REVIEW: Summer 2015

“A Place for Conscience”, Kevin D. Williamson, National Review, April 20, 2015; “A Buckley Comes Out”, Sean Buckley, The Daily Beast, April 26, 2015; “Reparative Therapy: Is It Harmful?” by Nick Pitts, Denison Forum, April 16, 2015; “How Christians Turned Against Gay Conversion Therapy” by Jonathan Merritt, The Atlantic, April 15, 2015; “Sabrina’s Fable”, Mindy Belz; “Evangelical Shell Shock”, Marvin Olasky, World, May 2, 2015.

by Dr. Ralph Blair

(PDF version available here.)

Williamson wasn’t yet two years old when, in 1974, NR published a gay rights cover story by David Brudnoy and Ernest van den Haag. These two conservatives and Barry Farber, ‘77 Conservative/Republican mayoral candidate in New York, were Board members of our gay-affirming Homosexual Community Counseling Center.

Brudnoy noted Bill Buckley’s view that women’s liberation and the women’s liberation movement are not synonymous. “So too”, said Brudnoy, “with homosexual liberation and its apparatus. NR’s response to various liberation causes in flower over the past few years has been one of initial hostility, tempered later by a mellowing, a more sober consideration of the group’s aspiration, and then (at least with the Negro and female causes) refined into intelligent, forthright acceptance of the legitimacy of certain aspects of those thrusts for legal and societal equality.” This was true, too, of other conservative media, including evangelical. Said Brudnoy: “The time when NR’s hostility to all but ‘discreet’ [closeted] homosexuals should be customary in these pages has passed.” That was over 40 years ago.

Today, Williamson conflates a publicity stunt with serious efforts for “the moral status of homosexuality or the social desirability of gay marriage”. He claims black civil rights shouldn’t be a “template” for the same-sex struggle, but ignores similarities, e.g,, white citizens’ hostility to the moral status of integration and the social undesirability of “mixed race” marriage. He says it’s “question-begging” to align the two struggles, but it’s his circularity that begs the question. Yes, gays weren’t brought here as slaves and, if closeted, weren’t “segregated”. But blacks grew up around other black folk; gays grew up in isolation, thinking no one else was so “perverted” and “damned”. Black parents loved their kids – but selfish slaveholders separated kids from their parents; parents of gay kids separate themselves from their kids. It used to be a felony for blacks to marry whites and same-sex marriage is still against the law in many states.
Read more →

REVIEW. Spring 2015 Vol. 40 No. 2

Journal of the Evangelical Theological Society Book Review by Guenther “Gene” Haas, December 2014
“Tragedy, Tradition, and Opportunity in the Homosexuality Debate” by Ronald J. Sider, CT Weekly, November 18, 2014.
(PDF version available here.)

by Dr. Ralph Blair

Haas reviews Gracious Spaciousness: Responding to Gay Christians in the Church by Wendy VanderWal-Gritter. She led an Exodus group that Haas supported, but now she supports same-sex relationship (SSR) and he doesn’t. His over six pages of hostility, the longest review in this issue of JETS, is evidence of the need for her book.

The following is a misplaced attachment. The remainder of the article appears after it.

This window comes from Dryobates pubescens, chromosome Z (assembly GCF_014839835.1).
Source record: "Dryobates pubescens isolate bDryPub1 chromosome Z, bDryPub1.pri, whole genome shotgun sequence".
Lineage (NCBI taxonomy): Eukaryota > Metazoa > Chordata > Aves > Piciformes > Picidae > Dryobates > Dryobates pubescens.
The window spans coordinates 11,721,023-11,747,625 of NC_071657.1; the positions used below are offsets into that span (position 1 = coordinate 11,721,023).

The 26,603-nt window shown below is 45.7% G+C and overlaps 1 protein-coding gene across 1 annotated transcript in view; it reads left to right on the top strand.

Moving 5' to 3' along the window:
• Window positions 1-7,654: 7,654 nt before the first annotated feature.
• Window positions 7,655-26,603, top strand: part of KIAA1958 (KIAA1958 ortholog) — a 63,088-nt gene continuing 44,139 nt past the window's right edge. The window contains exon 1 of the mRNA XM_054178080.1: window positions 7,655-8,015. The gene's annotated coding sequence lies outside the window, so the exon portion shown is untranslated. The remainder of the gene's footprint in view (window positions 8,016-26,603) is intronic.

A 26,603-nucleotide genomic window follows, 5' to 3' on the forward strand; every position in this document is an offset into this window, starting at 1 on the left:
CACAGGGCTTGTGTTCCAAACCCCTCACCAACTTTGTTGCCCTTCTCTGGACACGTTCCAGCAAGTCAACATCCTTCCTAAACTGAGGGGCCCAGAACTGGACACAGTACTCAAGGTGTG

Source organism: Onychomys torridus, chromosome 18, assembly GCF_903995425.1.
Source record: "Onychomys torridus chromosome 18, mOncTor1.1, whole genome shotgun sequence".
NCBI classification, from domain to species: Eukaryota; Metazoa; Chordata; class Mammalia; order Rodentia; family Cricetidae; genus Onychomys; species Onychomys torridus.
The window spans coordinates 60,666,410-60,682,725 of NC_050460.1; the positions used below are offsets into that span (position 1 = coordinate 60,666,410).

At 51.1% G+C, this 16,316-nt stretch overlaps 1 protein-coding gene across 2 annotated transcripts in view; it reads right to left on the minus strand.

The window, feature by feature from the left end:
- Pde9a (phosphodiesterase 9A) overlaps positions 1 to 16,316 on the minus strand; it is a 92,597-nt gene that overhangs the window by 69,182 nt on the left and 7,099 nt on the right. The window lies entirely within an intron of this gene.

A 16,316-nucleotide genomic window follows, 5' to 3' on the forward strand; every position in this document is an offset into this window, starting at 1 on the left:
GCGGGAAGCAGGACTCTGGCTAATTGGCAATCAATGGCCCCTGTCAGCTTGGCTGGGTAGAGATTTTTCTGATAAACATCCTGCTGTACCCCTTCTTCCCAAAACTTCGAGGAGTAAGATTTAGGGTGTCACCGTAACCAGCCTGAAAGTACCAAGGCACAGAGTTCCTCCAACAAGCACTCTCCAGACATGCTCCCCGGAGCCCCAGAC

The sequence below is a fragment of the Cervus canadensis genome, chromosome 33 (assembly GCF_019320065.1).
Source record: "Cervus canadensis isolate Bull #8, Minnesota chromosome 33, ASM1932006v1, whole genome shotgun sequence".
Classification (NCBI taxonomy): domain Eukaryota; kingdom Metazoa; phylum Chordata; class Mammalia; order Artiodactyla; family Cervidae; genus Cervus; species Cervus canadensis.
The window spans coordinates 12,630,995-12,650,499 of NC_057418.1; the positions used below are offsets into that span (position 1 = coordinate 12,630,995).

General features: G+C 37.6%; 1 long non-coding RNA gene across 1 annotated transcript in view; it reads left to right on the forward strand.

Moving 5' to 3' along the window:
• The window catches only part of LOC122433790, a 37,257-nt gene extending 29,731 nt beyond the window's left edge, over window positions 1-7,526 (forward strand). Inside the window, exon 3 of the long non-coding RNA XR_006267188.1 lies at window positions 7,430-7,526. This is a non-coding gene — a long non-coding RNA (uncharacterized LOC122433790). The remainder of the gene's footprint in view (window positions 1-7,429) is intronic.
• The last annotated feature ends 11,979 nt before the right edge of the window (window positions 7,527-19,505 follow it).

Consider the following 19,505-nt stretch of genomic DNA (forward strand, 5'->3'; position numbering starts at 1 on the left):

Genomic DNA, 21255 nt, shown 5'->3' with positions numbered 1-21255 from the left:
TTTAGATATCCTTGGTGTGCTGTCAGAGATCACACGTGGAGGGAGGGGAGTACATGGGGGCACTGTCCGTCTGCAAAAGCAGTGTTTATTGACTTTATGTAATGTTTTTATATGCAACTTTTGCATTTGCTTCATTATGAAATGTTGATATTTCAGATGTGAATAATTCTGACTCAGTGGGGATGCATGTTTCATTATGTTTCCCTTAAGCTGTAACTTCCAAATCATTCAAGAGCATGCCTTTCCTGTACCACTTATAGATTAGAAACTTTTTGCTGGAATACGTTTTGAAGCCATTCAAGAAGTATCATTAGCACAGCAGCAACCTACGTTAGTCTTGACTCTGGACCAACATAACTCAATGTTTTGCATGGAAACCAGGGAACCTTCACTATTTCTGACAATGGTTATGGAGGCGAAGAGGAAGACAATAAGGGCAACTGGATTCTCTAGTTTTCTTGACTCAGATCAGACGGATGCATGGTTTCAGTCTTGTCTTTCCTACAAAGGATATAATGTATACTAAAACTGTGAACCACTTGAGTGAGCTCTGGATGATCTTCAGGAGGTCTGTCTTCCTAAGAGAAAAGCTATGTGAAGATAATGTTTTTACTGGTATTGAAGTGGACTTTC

He claims that, “as a book written by a professing evangelical and published by an evangelical publishing company [it’s] unique” in affirming “monogamous committed SSR”. But for many decades now, SSR has been affirmed by leading evangelicals – such as an ETS president and four of Christianity Today’s top-ranked authors of its first 50 years, including its No. 1 author. The president of Covenant Seminary during Haas’ student days helped to found EC. And evangelical presses published their books.

VanderWal-Gritter learned from “ex-gay” tragedies but Haas didn’t. Faulting her for going “contrary to the teaching of the church for two thousand years”, he’s at fault for thinking the church addressed, much less ever understood, same-sex attraction (SSA) or SSR. Until recent times, conservative churches opposed mixed-race marriage, mixed-race congregations and racial integration in general. And earlier, they supported slavery. All of it was backed with Bible verses no longer used for those purposes. Read more →

REVIEW. Winter 2015 Vol. 40 No. 1

Journal of the Evangelical Theological Society Book Review by Andrew M. Bowden, September 2014
“Marriage: Can We Have Justice Without It?” by Robert P. George, Plough Quarterly, Autumn 2014
“Judicial Activism, Judicial Abdication”, National Review, November 3, 2014
“Tim Cook: Is Being Gay a Gift of God?” by Jim Denison, Denison Forum, October 31, 2014
“Top Ten Harms of Same-Sex ‘Marriage’” by Peter Sprigg, FRC.org
“The New Normal” by Sophia Lee, World, September 20, 2014.

(PDF version available here.)

by Dr. Ralph Blair

Bowden, a grad student, grants that emeritus professor William Loader, whose Making Sense of Sex (Eerdmans, 2013) he reviews, “has established himself as an expert in the field of ancient Jewish and Christian views on sexuality”. But he complains that Loader now “lobbies against discrimination against homosexuals who should be allowed to express themselves like everyone else”. Like Bowden and his wife are allowed? He ridicules the idea that “such discrimination should be dropped just as it was towards slaves and women.” He says: “ Loader seems to assume that his research into ancient sexuality gives him the expertise to approve modern ‘developments’ and to disregard texts that differ. This raises an important question: If someone is an expert about ancient sexuality, does this also make one an expert about modern sexuality? Loader seems to think so, since he freely offers his opinions about modern sexuality, yet without the backing of any scientific research on the topic.”